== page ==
Gone Outdoors

How to Find Public Hunting Land in Florida

by Jeremy Hoefs

Florida is a state full of hunting opportunities. With over 5 million acres of public ground designated as wildlife management areas (WMA), there is plenty of public hunting land available in Florida. Good public hunting land, however, may be more difficult to find with a sufficient number of animals and minimal hunting pressure. In Florida, it may take several attempts at scouting and researching before you find a piece of public hunting property. Following a procedure to locate public hunting land can improve your chances for successful hunting this season.

Research the WMAs. The Florida Fish and Wildlife website offers a web page designated to the WMAs with maps, brochures and regulations. They break up each WMA into regions making an easier search for your public hunting land. Determine the area of the state that you wish to hunt and review the brochures and maps for each WMA. Review the animals that inhabit that area. For example, if you are hunting wild hogs and wishing to hunt around the Okeechobee area, look at the South region and Crew, Rocky Glades or Spirit-of-the-Wild WMAs. Possible options for Osceola wild turkeys include Hilochee, Dexter or Dupuis.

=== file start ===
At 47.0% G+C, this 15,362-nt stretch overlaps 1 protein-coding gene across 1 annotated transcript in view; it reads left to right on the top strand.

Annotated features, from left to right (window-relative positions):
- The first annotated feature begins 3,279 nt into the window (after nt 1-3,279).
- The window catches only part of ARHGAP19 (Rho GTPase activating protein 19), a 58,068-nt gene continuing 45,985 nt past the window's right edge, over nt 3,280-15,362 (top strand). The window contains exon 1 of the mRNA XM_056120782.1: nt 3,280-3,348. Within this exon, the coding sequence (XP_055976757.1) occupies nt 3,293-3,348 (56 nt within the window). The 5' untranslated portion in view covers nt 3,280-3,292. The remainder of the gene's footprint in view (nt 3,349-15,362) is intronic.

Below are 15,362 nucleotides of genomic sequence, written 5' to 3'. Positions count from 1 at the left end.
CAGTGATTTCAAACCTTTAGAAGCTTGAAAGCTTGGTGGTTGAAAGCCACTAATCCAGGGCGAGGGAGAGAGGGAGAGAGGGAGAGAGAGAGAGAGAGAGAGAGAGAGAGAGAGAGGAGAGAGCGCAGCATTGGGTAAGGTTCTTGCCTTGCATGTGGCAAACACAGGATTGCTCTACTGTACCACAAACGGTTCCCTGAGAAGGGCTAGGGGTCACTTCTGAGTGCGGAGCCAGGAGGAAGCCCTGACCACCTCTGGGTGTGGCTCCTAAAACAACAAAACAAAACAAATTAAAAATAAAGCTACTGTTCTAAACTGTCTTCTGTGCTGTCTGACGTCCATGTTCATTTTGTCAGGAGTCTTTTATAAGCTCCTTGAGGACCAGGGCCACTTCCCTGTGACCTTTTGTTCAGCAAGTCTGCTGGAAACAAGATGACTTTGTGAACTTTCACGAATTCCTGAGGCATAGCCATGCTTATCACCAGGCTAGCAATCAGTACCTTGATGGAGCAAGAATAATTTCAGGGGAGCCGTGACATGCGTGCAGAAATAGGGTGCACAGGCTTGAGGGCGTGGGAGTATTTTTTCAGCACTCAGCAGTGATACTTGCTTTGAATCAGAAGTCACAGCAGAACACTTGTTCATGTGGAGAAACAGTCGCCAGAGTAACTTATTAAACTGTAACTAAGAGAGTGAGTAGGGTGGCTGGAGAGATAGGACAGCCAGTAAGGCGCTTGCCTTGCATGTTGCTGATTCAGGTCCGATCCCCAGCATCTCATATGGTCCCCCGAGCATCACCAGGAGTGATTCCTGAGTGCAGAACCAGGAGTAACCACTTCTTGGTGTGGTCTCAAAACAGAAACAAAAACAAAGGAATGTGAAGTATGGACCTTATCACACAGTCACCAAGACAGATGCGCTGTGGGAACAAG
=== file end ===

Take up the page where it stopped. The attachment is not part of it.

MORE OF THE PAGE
Review the maps of each WMA. Look for pieces of land that are difficult to access. As the difficulty to access a certain piece of public land, the number of hunters will decrease. With decreased hunting pressure, the animals are less likely to be spooked by human presence. Another benefit of hunting public land that is less pressured is increased safety. Fewer weapons and guns walking through the woods means there is a smaller chance of an accident.

Look for big contiguous tracts of land. Pieces of public hunting land that are larger in size offer more opportunity at changing hunting styles. If you happen to run across another hunter, you can simply walk to another area of the property. On a smaller piece of land, you will not have the luxury of sharing. The ability to walk around the entire land is beneficial with certain hunting styles, such as spot-and-stalk or still-hunting. Both methods require moving depending on the position of the game. For example, as wild turkeys roost and move around throughout the day, you can change positions based on their movements. When you are hunting deer, you will have the opportunity to change stand locations based on movement patterns or wind direction.

Tips

  • If possible, do some preseason scouting of the area to see the number of animals on the land.
  • Talk to the local hunters and surrounding landowners to gather information about the quality of animals.

Warnings

  • Beware of any special regulations and boundaries for the public hunting land.
  • Remember, safety first while hunting on public land.

About the Author

Based in Nebraska, Jeremy Hoefs began writing fitness, nutrition, outdoor and hunting articles in 2006. His articles have been published in "Star City Sports," "Hunting Fitness Magazine" and RutWear field journals, as well as on the Western Whitetail website. Hoefs graduated with a Bachelor of Science in exercise science from Nebraska Wesleyan University.

Photo Credits

  • forest and swamp image by Artur Blaszak from Fotolia.com